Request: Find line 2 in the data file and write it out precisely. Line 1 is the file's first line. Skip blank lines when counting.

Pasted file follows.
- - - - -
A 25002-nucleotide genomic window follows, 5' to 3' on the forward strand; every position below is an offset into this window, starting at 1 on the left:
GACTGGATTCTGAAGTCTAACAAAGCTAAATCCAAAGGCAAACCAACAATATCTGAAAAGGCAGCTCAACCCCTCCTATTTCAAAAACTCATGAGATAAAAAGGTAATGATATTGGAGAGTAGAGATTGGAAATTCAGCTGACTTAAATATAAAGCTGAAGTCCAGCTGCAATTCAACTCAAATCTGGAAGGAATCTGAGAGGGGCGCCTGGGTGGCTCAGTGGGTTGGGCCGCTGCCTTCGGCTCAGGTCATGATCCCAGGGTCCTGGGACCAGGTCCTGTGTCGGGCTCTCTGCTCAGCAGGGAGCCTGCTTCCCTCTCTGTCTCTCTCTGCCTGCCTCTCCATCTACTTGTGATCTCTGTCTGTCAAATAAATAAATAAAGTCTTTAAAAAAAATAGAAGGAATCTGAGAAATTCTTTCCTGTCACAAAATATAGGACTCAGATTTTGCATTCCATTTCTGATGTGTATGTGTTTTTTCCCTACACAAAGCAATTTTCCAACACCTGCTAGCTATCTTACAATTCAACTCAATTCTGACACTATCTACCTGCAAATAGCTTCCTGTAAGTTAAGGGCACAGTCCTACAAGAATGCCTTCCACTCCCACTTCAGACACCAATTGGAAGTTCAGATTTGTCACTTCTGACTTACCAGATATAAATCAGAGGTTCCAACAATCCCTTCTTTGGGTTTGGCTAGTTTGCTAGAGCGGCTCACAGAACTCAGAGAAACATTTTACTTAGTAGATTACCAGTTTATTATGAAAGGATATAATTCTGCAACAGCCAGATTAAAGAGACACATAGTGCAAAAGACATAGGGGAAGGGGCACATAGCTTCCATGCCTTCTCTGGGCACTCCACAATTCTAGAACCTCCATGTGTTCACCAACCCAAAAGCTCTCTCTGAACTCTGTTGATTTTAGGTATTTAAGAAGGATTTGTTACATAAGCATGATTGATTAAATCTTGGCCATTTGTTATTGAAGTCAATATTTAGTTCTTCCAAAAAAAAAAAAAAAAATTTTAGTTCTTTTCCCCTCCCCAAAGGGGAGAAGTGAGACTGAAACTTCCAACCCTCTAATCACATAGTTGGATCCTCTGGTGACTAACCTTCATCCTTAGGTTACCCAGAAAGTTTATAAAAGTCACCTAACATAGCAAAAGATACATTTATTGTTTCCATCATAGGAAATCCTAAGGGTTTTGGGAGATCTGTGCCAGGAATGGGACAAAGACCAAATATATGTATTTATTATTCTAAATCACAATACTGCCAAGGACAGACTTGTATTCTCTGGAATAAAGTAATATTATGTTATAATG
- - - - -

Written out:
GACTGGATTCTGAAGTCTAACAAAGCTAAATCCAAAGGCAAACCAACAATATCTGAAAAGGCAGCTCAACCCCTCCTATTTCAAAAACTCATGAGATAAAAAGGTAATGATATTGGAGAGTAGAGATTGGAAATTCAGCTGACTTAAATATAAAGCTGAAGTCCAGCTGCAATTCAACTCAAATCTGGAAGGAATCTGAGAGGGGCGCCTGGGTGGCTCAGTGGGTTGGGCCGCTGCCTTCGGCTCAGGTCATGATCCCAGGGTCCTGGGACCAGGTCCTGTGTCGGGCTCTCTGCTCAGCAGGGAGCCTGCTTCCCTCTCTGTCTCTCTCTGCCTGCCTCTCCATCTACTTGTGATCTCTGTCTGTCAAATAAATAAATAAAGTCTTTAAAAAAAATAGAAGGAATCTGAGAAATTCTTTCCTGTCACAAAATATAGGACTCAGATTTTGCATTCCATTTCTGATGTGTATGTGTTTTTTCCCTACACAAAGCAATTTTCCAACACCTGCTAGCTATCTTACAATTCAACTCAATTCTGACACTATCTACCTGCAAATAGCTTCCTGTAAGTTAAGGGCACAGTCCTACAAGAATGCCTTCCACTCCCACTTCAGACACCAATTGGAAGTTCAGATTTGTCACTTCTGACTTACCAGATATAAATCAGAGGTTCCAACAATCCCTTCTTTGGGTTTGGCTAGTTTGCTAGAGCGGCTCACAGAACTCAGAGAAACATTTTACTTAGTAGATTACCAGTTTATTATGAAAGGATATAATTCTGCAACAGCCAGATTAAAGAGACACATAGTGCAAAAGACATAGGGGAAGGGGCACATAGCTTCCATGCCTTCTCTGGGCACTCCACAATTCTAGAACCTCCATGTGTTCACCAACCCAAAAGCTCTCTCTGAACTCTGTTGATTTTAGGTATTTAAGAAGGATTTGTTACATAAGCATGATTGATTAAATCTTGGCCATTTGTTATTGAAGTCAATATTTAGTTCTTCCAAAAAAAAAAAAAAAAATTTTAGTTCTTTTCCCCTCCCCAAAGGGGAGAAGTGAGACTGAAACTTCCAACCCTCTAATCACATAGTTGGATCCTCTGGTGACTAACCTTCATCCTTAGGTTACCCAGAAAGTTTATAAAAGTCACCTAACATAGCAAAAGATACATTTATTGTTTCCATCATAGGAAATCCTAAGGGTTTTGGGAGATCTGTGCCAGGAATGGGACAAAGACCAAATATATGTATTTATTATTCTAAATCACAATACTGCCAAGGACAGACTTGTATTCTCTGGAATAAAGTAATATTATGTTATAATG